I've refrained from commenting on the weather because I don't want to play into a stereotype. You know, like whenever I make one of my rare trips to Lotteria or McDonald's, I invariably run into a coworker or student, and I feel a sense of shame for confirming their belief that we Americans eat hamburgers every day. Well, as you'll learn from the elementary school teachers' guides, making small talk about weather is the exclusive purview of Westerners.
Western people show exclamation even over trifles. This phenomenon isn't found an oriental culture that appreciates people who control their feeling and taciturn. We can usually see Americans who are moved so easily by things that Koreans aren't effected by. This means they are accustomed to expressing feeling freely and frankly. In Western culture, they start a conversation about the weather when they meet someone for the first time: "It's a lovely day, isn't it?" This is reference to the inclement weather in England. The people who live in an area with nice weather like Korea aren't touched by this kind of thing but Englishmen can be impressed.
I don't think I need to comment on that at this point. You know, the funny thing about this "Korea has four distinct seasons" business is that it serves very little practical purpose at all outside of giving Koreans a chance to loudly complain about all four of them, or to enjoy them from the comfort of their apartment. Perhaps "Korea has four distinct seasons" is really a cry for help. I think it has to do with han. One guidebook I have at the office describes Korea's weather thusly, saying the four seasons have led Koreans to a
feeling of unresolved resentment against injustices suffered, a sense of helplessness because of the overwhelming odds against one, a feeling of acute pain in one's guts and bowels, making the whole body writhe and squirm, and an obstinate urge to take revenge and to right the wrong -- all these combined
This woman is a perfect example of someone suffering from nature.
These beachgoers, too, are practically helpless against the distinctive summer weather.
I was going to look up a picture of one of the famed winter miniskirts, but I'm at work now. Instead I'll just have to close with a student essay about what makes him proud of Korea:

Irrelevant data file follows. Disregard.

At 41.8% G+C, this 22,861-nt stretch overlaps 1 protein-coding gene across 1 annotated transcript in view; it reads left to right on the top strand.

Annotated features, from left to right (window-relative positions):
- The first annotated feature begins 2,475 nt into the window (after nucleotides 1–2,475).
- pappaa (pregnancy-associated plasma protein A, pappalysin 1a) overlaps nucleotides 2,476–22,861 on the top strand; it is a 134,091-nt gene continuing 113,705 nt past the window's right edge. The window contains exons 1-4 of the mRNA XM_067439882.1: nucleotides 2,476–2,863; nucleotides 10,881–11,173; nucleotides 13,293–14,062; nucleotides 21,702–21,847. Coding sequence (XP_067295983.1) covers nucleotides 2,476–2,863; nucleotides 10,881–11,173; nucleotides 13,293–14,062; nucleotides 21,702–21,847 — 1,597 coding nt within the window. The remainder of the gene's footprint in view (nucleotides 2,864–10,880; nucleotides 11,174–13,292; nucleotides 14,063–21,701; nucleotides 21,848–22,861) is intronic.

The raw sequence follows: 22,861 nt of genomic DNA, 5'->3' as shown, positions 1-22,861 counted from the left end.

Korea has more special things than other countries. Korea has many things to be proud of. There is history, traditions, and other things. My three favorite things about being Korean is geography, modern Korea, and our traditions. Often, I am proud of Modern Korea and I like to share my pride with foreigners,too.
First, let's look at fit Korean geography. Korea has 4 distinct seasons. Some countries envy Korea because of its 4 distinct seasons. Some countries always have winter and some countries always have summer. Korea has many mountains. They are not high, so Koreans can climb them easily. Korean mountains are very beautiful! Korea is a peninsula, so Korea has many marine products. Korea has Jeju and Dokdo. They are only islands, but they are very nice places. Jeju is always warm, so it has a lot of maridarins. Dokdo has very many rare animals. So, it is very beautiful. One of my favorite things about being Korean is geography because it has good climate and many interesting landforms.
It's nice to be proud and everything, but teachers preparing their students for studies abroad need to work to combat the extremely narrow presentation of the world students often get. But let's back up for a second: that's from a sixth-grader. A sixth-grader. Wow. While he has a ways to go, and while bringing out the same standbys are tiresome, it's an example of how far places like Seoul and Gyeonggi---that student is from Suwon---are ahead of Jeollanam-do. I'd be surprised if many English teachers could turn out an essay like that, to say nothing of the many others students at elite hagwon can produce. I don't need that website to remind me, though, as I taught fourth-graders who were practically fluent in English, and the lowest-level students at my old hagwon in Bundang were more advanced than my best students now. You can browse more essays at that hagwon's website, each one better than the last.
* Edit: I just realized I typed that I was going to look up a picture of a miniskirt. But I stand by it. Stand by the statement, I mean, not the skirt. Damn, ambiguity is hard.